Female Ornamentation in the American Robin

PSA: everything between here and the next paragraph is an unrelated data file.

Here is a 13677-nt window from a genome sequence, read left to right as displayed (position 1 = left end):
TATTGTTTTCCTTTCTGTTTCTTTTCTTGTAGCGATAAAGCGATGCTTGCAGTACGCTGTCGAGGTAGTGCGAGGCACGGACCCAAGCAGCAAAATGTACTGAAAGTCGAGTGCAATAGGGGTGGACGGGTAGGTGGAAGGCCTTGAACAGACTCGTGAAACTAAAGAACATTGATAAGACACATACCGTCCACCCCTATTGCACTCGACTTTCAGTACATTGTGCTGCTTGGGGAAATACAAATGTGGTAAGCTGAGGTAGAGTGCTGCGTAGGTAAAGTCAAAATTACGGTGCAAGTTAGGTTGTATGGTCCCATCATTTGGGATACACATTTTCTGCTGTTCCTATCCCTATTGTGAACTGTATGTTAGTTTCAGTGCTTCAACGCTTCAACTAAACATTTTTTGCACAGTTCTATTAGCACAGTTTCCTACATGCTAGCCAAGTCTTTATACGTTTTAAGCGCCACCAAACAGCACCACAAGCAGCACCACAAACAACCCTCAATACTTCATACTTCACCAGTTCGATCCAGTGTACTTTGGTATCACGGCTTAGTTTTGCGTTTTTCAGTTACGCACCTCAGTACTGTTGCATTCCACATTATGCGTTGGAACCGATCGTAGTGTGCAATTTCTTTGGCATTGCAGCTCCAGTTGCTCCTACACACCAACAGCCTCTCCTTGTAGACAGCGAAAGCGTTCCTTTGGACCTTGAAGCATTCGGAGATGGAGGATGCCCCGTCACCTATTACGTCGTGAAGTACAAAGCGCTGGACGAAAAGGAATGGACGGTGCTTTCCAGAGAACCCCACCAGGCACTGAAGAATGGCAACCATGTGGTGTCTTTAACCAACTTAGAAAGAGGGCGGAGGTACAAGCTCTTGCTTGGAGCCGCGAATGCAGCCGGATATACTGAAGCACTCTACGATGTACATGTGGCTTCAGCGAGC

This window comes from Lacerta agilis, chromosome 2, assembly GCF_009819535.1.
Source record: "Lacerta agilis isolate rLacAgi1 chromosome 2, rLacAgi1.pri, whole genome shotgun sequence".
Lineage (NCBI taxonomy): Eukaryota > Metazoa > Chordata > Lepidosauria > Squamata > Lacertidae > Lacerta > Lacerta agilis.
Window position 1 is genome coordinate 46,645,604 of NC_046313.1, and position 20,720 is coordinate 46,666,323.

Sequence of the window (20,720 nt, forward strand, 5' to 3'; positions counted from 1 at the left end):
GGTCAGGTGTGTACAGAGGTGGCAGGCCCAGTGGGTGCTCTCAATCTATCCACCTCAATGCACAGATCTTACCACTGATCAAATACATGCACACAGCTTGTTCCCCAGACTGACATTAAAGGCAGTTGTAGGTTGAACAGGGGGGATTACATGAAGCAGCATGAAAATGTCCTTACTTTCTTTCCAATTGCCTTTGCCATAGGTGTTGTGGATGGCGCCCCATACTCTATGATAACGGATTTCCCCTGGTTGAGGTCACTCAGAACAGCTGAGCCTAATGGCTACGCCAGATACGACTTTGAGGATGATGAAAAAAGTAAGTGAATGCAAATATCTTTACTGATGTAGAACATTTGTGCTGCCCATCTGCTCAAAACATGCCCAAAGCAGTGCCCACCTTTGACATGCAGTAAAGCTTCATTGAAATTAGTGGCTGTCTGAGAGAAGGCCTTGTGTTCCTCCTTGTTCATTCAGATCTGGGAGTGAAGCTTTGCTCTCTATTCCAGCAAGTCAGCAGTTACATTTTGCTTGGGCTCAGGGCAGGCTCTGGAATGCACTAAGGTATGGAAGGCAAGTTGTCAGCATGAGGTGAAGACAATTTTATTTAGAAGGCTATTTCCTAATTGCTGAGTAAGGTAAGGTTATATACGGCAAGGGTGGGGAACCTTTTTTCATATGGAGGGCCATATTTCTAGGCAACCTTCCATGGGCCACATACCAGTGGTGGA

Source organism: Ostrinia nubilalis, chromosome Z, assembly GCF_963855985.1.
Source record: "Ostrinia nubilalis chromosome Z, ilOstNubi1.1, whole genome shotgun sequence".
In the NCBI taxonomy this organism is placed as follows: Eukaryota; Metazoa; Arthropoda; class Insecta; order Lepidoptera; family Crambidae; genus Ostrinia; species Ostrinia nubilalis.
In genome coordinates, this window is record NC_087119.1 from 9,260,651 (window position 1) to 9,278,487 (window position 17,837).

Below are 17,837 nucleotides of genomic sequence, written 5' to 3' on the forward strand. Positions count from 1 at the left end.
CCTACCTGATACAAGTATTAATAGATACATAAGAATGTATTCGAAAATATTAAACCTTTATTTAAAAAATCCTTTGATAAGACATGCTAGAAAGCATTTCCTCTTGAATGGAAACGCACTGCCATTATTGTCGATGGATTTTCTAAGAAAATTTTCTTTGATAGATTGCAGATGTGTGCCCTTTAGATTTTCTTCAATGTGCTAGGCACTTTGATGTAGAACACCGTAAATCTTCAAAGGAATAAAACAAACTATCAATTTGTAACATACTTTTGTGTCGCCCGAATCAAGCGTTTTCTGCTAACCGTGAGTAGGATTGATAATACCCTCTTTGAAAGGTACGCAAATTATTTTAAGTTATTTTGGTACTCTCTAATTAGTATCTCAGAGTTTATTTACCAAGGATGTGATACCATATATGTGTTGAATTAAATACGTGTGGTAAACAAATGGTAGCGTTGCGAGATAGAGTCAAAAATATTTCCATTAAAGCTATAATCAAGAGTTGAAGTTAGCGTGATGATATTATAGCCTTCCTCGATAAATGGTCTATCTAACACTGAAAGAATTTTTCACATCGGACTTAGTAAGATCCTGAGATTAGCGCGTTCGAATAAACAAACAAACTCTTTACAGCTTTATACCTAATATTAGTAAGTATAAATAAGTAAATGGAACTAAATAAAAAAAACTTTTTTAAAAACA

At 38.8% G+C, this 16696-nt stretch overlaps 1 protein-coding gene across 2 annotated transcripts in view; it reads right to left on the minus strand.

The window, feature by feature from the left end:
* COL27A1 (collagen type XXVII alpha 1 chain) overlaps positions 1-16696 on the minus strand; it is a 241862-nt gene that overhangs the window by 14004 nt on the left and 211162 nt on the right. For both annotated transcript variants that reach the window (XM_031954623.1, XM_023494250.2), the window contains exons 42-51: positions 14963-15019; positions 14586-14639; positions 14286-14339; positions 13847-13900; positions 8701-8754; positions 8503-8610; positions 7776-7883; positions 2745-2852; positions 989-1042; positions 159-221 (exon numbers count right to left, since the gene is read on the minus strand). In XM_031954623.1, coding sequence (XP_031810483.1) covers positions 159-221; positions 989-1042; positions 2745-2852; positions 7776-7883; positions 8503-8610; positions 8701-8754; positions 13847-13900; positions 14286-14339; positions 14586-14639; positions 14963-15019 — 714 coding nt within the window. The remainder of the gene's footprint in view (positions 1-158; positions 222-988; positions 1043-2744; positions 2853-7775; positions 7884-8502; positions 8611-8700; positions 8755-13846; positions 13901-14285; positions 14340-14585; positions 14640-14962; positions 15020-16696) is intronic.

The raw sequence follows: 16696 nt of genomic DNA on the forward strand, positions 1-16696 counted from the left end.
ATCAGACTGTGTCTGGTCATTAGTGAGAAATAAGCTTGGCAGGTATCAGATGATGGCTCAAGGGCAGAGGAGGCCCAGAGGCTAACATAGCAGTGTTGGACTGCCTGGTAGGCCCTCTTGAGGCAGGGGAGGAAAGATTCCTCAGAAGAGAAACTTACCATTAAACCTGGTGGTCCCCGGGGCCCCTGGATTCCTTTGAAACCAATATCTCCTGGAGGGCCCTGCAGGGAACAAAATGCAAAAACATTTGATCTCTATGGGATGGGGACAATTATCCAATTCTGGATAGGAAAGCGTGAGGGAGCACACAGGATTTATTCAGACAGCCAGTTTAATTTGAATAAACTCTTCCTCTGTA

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Ornamental traits in male birds have been the subject of much research effort, and sexual selection is recognized as the leading explanation for their evolution. The expression of ornamental traits in females has received little study until recent decades. Female colouration has been considered a non-adaptive, correlated response to selection on males. However, models predict that male mate choice, female competition, and the evolution of honest signals could help explain female ornamentation, especially where male investment in offspring and variation in female quality are high. I investigated this in the American robin (Turdus migratorius), a socially monogamous species with bi-parental care and variable female ornamentation. Female robins display conspicuous red breast plumage, bright yellow bills, and achromatic ornamentation. Female ornamentation is similar to males, but is subdued to varying degrees across individuals. Female colouration could function as a useful criterion in mate selection by males if it is correlated with aspects of female quality important to producing viable offspring. I assessed whether female ornamentation in robins might act as an honest signal by relating variation in female colour to measures of individual quality and reproductive investment. To assess ornamentation, I took colour measurements of the bill, crown and breast of male and female robins in the field using reflectance spectrometry. Female bill, breast and crown traits reliably predicted age, crown and bill colour traits were related to better body condition, and bill colour decreased seasonally as well as with ectoparasite load. I found evidence of assortative mating based on crown UV reflectance and bill colour. To assess reproductive investment, I measured egg size, yolk proportion, and deposition of yolk testosterone and carotenoids. Females with brighter (lighter) carotenoid-based bill colour laid larger eggs, and females with yellower bills laid eggs with higher yolk proportions and more total yolk carotenoids. Yolk testosterone level was associated with redder female breasts. These results support the hypothesis that female colour may be a reliable indicator of individual quality and capacity for reproductive investment.